RESULTS: Between 2000 and 2007, human malaria contributed 100% of reported malaria and 18-46 deaths per year in Malaysia. Between 2008 and 2017, indigenous malaria cases decreased from 6071 to 85 (98.6% reduction), while during the same period, zoonotic Plasmodium knowlesi cases increased from 376 to 3614 cases (an 861% increase). The year 2018 marked the first year that Malaysia did not report any indigenous cases of malaria caused by human malaria parasites. However, there was an increasing trend of P. knowlesi cases, with a total of 4131 cases reported in that year. Although the increased incidence of P. knowlesi cases can be attributed to various factors including improved diagnostic capacity, reduction in human malaria cases, and increase in awareness of P. knowlesi, more than 50% of P. knowlesi cases were associated with agriculture and plantation activities, with a large remainder proportion linked to forest-related activities.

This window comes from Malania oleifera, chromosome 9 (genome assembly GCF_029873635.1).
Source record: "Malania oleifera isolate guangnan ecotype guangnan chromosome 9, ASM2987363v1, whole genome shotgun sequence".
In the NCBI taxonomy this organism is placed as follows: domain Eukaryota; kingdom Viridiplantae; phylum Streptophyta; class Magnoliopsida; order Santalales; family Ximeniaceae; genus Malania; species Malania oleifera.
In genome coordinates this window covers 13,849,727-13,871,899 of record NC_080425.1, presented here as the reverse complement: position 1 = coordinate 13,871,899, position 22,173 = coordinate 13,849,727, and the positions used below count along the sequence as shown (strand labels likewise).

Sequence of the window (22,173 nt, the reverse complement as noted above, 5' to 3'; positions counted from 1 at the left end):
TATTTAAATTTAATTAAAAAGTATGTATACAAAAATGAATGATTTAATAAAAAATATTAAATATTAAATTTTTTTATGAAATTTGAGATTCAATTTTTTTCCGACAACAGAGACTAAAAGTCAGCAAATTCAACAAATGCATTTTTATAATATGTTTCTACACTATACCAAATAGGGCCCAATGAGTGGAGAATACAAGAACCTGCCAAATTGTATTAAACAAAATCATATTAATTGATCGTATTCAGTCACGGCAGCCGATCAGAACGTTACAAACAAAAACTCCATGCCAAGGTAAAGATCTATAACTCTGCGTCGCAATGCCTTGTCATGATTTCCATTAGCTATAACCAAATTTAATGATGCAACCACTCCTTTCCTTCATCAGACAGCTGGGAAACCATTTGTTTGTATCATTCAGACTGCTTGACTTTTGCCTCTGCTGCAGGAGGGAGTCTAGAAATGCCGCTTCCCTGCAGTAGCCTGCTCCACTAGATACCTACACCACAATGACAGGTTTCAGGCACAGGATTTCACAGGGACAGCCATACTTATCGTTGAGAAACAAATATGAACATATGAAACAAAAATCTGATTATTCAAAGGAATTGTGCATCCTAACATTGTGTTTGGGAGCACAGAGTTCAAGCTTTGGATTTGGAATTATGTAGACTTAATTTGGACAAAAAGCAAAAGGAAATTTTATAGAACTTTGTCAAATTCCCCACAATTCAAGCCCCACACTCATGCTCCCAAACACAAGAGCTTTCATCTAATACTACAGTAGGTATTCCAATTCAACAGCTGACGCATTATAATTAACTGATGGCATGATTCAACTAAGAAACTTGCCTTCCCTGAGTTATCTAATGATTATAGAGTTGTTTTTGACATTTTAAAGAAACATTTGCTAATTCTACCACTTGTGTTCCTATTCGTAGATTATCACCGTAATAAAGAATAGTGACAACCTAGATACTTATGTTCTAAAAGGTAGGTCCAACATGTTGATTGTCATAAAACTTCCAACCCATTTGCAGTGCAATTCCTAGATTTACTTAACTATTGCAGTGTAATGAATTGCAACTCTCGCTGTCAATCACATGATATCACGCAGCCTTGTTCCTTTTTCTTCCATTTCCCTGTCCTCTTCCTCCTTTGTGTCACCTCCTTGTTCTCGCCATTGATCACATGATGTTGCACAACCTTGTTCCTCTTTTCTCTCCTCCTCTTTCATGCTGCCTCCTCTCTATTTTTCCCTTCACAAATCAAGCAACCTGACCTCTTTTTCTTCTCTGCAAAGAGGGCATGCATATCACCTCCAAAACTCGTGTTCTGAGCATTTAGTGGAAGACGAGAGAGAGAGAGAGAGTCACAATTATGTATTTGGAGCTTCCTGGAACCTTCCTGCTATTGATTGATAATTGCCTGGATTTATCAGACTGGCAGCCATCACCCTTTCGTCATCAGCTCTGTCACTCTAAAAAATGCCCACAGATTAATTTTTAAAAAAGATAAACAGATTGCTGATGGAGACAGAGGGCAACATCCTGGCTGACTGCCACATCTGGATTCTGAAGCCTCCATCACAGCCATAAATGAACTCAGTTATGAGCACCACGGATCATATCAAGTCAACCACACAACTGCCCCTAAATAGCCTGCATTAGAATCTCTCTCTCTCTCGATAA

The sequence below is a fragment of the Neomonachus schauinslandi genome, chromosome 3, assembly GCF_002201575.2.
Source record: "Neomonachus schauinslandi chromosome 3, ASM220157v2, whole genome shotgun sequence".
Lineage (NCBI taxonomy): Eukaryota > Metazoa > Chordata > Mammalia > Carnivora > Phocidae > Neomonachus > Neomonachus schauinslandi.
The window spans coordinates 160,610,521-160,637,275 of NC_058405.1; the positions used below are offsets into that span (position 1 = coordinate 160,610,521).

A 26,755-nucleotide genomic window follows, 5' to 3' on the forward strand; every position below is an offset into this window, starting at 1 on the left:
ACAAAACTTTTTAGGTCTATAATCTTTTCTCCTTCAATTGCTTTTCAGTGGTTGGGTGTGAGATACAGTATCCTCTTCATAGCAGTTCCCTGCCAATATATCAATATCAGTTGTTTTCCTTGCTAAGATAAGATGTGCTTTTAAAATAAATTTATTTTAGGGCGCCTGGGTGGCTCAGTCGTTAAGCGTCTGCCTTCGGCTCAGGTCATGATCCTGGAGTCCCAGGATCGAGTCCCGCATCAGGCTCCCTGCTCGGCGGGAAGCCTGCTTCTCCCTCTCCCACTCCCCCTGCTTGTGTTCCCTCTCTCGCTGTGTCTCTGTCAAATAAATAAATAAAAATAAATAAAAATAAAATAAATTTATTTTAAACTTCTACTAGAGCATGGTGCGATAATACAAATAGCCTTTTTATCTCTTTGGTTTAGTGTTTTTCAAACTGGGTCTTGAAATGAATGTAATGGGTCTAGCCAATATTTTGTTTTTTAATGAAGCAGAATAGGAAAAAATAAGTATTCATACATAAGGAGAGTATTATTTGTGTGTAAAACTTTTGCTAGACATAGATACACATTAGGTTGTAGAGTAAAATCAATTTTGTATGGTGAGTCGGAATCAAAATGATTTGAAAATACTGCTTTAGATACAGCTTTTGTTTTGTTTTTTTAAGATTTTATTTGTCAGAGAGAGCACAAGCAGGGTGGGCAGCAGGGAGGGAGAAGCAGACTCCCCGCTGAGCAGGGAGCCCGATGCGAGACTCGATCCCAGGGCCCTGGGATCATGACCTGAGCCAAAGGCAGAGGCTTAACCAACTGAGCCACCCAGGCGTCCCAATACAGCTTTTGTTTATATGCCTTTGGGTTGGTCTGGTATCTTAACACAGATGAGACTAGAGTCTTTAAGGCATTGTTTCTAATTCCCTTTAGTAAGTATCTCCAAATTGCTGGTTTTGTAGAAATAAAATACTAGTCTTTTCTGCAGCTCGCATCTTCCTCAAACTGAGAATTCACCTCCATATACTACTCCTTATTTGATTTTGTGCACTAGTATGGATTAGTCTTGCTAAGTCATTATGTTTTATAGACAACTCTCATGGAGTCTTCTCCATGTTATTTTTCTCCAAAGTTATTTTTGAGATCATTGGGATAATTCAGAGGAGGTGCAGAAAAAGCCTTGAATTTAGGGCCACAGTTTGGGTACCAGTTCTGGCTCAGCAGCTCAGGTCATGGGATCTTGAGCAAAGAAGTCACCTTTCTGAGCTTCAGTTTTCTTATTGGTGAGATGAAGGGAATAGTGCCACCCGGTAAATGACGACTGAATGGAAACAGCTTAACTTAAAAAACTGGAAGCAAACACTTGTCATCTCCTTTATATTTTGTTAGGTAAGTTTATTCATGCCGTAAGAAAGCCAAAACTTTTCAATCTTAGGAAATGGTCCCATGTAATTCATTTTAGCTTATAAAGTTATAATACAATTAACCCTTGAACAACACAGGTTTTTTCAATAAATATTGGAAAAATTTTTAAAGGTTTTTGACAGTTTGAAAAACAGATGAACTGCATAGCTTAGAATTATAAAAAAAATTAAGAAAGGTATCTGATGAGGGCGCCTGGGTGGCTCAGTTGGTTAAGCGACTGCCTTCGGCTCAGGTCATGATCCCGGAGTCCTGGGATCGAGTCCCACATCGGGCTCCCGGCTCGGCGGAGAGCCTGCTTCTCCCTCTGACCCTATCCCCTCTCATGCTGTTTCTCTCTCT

CONCLUSIONS: Malaysia has entered the elimination phase of malaria control. Zoonotic malaria, however, is increasing exponentially and becoming a significant public health problem. Improved inter-sectoral collaboration is required in order to develop a more integrated effort to control zoonotic malaria. Local political commitment and the provision of technical support from the World Health Organization will help to create focused and concerted efforts towards ensuring the success of the National Malaria Elimination Strategic Plan.

    Matched MeSH terms: Zoonoses*
  17. Tee KK, Takebe Y, Kamarulzaman A
    Int J Infect Dis, 2009 May;13(3):307-18.
    PMID: 19010076 DOI: 10.1016/j.ijid.2008.09.005